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Table 5 The mediating effect of youth’s sports’ values on the link between parents’ role-modeling behaviors and youth’s sports-participation behaviors

From: Immigrant and Swedish adolescents’ involvement in organized sports activities: an expectancy-value approach

     95% CI
  B SE t/z LL UL
Outcome: Sports participation      
 Direct effects      
  Role modeling → Sports’ values .01 .03 .22 − .06 .07
  Role modeling → Sports participation .22 .12 1.89 − .01 .45
  Sports’ values → Sports participation .82 .19 4.36*** .45 1.19
 Indirect effect      
  Role modeling → Sports’ values → Sports participation .01 .03   − .06 .07
Outcome: Sports intensity      
 Direct effects      
  Role modeling → Sports’ values .03 .04 .66 − .05 .11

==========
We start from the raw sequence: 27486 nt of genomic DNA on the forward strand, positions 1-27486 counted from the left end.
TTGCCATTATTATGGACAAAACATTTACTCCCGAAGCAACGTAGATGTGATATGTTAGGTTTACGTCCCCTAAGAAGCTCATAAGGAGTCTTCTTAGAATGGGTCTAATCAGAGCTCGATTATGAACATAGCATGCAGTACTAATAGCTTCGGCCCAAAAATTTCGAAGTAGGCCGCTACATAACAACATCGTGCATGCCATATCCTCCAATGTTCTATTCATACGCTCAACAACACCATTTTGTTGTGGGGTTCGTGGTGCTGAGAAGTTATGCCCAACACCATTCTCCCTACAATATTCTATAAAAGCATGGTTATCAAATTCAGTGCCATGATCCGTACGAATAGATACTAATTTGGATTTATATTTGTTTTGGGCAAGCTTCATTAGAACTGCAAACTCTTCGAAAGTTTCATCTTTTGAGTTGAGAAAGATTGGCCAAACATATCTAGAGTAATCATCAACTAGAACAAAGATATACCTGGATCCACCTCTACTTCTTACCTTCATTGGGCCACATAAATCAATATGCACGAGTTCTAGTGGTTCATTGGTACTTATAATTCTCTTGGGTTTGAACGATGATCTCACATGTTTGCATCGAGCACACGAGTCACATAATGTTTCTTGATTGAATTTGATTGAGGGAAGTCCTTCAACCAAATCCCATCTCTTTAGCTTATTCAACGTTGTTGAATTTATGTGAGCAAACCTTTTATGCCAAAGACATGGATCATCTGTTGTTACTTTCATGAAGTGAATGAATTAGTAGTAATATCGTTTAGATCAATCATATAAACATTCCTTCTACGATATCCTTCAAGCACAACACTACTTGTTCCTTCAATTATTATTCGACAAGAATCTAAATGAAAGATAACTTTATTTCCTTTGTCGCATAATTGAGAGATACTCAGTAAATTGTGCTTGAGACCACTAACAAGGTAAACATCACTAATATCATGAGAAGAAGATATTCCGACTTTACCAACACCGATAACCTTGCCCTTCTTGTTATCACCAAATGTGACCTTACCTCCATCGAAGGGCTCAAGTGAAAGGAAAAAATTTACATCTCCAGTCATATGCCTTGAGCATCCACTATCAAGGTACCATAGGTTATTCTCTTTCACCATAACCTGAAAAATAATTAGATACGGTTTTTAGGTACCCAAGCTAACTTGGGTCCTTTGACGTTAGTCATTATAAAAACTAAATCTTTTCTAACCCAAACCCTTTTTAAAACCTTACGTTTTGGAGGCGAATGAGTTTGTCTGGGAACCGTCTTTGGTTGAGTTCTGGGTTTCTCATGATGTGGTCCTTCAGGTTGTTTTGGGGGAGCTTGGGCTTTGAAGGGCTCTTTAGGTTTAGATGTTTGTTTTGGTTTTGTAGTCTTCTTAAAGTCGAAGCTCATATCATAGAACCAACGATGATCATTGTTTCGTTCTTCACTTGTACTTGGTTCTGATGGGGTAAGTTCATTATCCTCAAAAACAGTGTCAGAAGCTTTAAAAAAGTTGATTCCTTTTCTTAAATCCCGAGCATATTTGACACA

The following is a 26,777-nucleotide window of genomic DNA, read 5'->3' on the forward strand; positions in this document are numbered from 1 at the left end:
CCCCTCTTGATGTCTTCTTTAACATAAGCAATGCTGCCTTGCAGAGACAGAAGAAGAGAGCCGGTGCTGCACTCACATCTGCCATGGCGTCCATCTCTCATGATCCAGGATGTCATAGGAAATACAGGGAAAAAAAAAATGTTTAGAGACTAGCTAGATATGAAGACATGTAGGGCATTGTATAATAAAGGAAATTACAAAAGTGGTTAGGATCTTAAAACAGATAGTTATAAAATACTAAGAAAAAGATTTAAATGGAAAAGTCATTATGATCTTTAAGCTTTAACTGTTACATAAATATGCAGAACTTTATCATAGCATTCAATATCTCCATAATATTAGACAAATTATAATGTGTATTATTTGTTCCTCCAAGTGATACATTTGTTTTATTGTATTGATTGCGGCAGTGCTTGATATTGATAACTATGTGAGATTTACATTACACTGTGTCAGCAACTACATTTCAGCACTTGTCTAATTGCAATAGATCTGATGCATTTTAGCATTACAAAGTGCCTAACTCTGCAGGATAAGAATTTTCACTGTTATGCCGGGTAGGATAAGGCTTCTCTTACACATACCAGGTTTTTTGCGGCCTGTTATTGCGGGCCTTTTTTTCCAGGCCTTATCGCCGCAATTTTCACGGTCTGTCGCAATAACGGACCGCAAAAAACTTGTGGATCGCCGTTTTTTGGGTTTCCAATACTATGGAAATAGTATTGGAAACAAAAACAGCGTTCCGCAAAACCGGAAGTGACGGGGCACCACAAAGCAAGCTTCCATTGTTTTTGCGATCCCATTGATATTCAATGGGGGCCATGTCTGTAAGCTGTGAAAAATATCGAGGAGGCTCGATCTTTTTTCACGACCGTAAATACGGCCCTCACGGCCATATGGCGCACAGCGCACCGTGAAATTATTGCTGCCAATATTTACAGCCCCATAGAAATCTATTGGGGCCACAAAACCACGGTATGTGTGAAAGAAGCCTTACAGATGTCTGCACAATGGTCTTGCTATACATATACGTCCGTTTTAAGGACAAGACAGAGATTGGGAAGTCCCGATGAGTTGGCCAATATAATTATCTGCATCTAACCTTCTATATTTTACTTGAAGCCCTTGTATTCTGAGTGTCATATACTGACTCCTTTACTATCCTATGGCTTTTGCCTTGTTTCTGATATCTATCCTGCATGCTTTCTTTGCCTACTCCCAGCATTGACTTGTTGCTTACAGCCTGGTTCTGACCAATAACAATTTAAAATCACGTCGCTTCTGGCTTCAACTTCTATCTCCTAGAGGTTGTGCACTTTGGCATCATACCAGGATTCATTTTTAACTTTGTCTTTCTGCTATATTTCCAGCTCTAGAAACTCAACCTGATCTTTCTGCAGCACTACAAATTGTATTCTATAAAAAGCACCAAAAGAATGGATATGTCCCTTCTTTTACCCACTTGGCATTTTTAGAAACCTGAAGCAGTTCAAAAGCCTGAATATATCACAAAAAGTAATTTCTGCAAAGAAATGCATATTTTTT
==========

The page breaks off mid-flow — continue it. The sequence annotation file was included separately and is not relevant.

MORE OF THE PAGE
Role modeling → Sports intensity .05 .27 .27 − .32 .42
  Sports’ values → Sports intensity 1.07 .27 3.93*** .53 1.61
 Indirect effect      
  Role modeling → Sports’ values → Sports intensity .03 .05   − .01 .03
Outcome: Sports continuation      
 Direct effects      
  Role modeling → Sports’ values .08 .04 2.28* .01 .17
  Role modeling → Sports continuation .11 .14 .77 − .16 .38
  Sports’ values → Sports continuation .57 .20 2.90** .18 .95
 Indirect effect      
  Role modeling → Sports’ values → Sports continuation .05 .03   .00 .12
  1. Unstandardized beta coefficients (B), 95% ordinary least squares CI for B, and 95% bootstrap CI for the indirect effects. The following variables were entered as covariates: SES, age, gender, immigrant background, and sports-related family co-activities. We also controlled for T1 sports participation when looking at T2 sports participation, and T1 sports intensity when looking at T2 sports intensity
  2. CI = confidence interval; LL = lower limit; UL upper limit
  3. *p < .05; **p < .01; ***p < .001